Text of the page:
Much of agriculture today centers on annual plantings and harvestings of a single species over an extended area. Think of the wheat fields of Kansas with a single variety of wheat filling acre upon acre of the landscape. Perennials, as opposed to annuals, produce flowers and seeds more than once in their lifetime. In practical terms, perennials do not have to be planted annually. Perennial is a term usually applied to herbaceous plants or small shrubs rather than large shrubs or trees, but, in the strict sense used here, it applies to all plants that flower and produce
1 See Bjorn Lomborg, ed., Global Crises, Global Solutions, Cambridge University Press, Cambridge, 2004, for one listing of global problems.
seeds more than once. In some definitions, perennials are plants that last three or more seasons. For our purposes here, the longer, the better.
Polycultures are a bit harder to pin down. The classic wheat fields of Kansas represent a monoculture—the planting of a single species of plant on a given plot of land. Technically, a polyculture is one in which more than one plant species is planted on a plot of land in a given year. This opens up a variety of possibilities that can be divided into two main groups: sequential cropping and intercropping. Sequential cropping occurs when two or more varieties are planted on a given plot of land during the same year. This is polyculture that overlaps in space, but not in time. In some regions, sequential cropping can produce four crops a year.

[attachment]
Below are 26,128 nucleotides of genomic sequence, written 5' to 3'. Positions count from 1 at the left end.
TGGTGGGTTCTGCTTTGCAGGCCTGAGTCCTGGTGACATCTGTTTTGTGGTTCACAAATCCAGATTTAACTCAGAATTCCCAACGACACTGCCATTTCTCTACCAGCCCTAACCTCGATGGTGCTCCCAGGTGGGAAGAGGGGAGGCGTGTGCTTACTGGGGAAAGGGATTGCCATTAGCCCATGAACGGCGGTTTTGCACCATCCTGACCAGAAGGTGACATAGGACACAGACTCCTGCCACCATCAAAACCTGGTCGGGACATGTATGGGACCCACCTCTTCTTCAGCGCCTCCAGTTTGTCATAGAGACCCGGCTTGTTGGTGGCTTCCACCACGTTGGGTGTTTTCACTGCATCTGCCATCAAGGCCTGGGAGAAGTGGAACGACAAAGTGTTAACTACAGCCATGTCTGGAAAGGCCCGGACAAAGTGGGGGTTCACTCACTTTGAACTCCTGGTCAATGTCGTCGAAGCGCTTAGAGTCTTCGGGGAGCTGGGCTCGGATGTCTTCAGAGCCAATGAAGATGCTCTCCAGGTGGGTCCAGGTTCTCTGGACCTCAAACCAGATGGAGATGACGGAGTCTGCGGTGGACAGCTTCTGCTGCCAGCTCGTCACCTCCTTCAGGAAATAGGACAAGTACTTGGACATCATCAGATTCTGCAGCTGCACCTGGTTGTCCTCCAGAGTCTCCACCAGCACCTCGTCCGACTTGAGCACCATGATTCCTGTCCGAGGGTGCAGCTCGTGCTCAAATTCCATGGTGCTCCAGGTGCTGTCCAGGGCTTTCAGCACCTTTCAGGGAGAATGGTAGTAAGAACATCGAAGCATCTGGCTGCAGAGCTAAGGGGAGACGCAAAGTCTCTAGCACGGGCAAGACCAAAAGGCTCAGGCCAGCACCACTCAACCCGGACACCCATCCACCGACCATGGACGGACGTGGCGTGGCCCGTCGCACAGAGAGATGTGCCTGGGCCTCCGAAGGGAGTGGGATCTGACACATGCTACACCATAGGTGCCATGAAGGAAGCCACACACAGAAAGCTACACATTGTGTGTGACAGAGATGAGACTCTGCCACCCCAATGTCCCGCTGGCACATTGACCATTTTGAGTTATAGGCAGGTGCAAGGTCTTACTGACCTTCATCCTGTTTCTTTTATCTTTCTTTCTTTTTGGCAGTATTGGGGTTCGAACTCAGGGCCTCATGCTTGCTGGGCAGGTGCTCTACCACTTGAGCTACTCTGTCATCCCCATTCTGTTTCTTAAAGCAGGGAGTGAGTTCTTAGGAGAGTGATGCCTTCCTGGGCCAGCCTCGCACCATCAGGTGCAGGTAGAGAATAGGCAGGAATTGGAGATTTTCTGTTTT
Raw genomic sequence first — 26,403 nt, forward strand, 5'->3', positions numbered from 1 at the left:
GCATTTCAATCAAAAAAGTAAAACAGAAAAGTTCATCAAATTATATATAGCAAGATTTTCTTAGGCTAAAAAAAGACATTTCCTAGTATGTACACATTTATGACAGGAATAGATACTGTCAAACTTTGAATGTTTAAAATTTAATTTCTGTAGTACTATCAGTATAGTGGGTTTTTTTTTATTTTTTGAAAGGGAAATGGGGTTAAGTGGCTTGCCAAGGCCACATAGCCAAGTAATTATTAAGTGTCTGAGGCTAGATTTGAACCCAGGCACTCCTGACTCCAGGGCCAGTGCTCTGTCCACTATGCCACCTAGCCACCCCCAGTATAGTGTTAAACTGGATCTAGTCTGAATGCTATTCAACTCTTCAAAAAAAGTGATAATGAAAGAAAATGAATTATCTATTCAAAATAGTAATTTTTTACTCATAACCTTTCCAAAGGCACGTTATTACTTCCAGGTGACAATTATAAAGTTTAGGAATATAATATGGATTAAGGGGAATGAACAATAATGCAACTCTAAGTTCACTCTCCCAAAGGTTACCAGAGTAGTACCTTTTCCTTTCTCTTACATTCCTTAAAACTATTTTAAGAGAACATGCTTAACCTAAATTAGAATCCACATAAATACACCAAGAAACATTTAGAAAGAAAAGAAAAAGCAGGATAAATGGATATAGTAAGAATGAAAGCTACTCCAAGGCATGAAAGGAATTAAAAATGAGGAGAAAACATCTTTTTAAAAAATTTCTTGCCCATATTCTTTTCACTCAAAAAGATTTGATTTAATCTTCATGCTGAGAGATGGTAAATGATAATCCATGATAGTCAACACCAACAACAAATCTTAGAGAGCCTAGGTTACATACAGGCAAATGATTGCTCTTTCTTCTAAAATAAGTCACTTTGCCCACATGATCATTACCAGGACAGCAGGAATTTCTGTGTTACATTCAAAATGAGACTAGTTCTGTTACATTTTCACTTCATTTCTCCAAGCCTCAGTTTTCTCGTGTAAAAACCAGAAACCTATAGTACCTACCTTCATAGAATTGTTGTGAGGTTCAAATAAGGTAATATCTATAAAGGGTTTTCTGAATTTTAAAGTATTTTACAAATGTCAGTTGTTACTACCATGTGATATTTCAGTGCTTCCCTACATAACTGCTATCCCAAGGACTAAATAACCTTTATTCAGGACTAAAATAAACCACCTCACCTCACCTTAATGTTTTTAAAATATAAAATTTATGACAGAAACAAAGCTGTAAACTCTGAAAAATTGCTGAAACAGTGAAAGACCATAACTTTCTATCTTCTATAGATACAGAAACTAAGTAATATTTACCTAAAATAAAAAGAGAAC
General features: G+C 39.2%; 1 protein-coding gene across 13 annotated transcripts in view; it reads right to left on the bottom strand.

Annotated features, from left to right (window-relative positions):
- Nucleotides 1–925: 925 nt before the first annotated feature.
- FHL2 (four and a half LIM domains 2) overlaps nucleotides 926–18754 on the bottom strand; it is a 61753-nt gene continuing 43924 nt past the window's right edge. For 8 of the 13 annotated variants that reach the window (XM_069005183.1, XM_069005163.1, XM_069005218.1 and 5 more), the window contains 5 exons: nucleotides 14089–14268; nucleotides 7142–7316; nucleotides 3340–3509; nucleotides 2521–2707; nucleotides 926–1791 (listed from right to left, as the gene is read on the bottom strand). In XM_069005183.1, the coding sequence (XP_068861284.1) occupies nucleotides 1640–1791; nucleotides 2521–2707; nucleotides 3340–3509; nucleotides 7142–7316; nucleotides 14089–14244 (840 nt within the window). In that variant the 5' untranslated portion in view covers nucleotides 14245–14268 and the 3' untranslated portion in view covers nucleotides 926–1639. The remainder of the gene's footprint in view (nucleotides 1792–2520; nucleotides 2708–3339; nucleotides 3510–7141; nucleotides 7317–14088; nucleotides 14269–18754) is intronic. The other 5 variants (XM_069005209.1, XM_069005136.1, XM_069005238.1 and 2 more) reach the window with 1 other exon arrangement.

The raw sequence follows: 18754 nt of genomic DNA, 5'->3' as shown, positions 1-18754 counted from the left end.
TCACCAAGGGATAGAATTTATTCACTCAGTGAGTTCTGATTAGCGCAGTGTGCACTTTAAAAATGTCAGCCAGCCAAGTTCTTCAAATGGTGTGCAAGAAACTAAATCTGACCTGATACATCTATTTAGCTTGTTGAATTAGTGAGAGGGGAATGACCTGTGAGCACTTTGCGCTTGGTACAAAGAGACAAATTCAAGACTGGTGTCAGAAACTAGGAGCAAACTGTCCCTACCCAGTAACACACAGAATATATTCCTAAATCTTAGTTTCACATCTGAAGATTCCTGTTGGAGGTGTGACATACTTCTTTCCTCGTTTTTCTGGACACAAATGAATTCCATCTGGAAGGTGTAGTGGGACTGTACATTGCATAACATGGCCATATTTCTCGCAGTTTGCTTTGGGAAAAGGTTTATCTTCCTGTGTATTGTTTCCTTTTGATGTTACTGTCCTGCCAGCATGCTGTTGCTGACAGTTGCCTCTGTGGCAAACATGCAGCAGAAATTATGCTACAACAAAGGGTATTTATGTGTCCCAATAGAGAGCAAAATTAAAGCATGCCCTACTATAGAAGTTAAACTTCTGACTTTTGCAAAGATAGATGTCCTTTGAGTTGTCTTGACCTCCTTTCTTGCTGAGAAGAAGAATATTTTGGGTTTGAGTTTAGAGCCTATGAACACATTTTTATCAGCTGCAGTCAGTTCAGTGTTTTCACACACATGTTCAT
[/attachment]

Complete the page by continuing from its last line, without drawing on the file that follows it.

Intercropping occurs when two or more varieties are growing at the same time on a given plot of land. This is polyculture that overlaps in time and space, which permits a wide variety of designs. In time, two or more cultures can be planted simultaneously or separately (sometimes called relay intercropping). In space, there are even more possibilities. Common spatial polycultures include row intercropping (where separate crops are in separate rows), strip intercropping (where crops are separated into wider strips of rows), and mixed intercropping (where two or more crops grow with no distinct row arrangement).
The number of cultures can vary as well. In Mexico, it is common to plant maize, beans, and squash on the same plot of land. Many backyard gardens contain a dozen or more "crops" on one plot of land. Polycultures in some parts of the world can easily reach 30 and more species on a given plot of land. Polycultures technically include even noncrop elements such as trees2 (which are perennials), and nonplant elements such as livestock and fish, but this is straying too far afield from our topic here.
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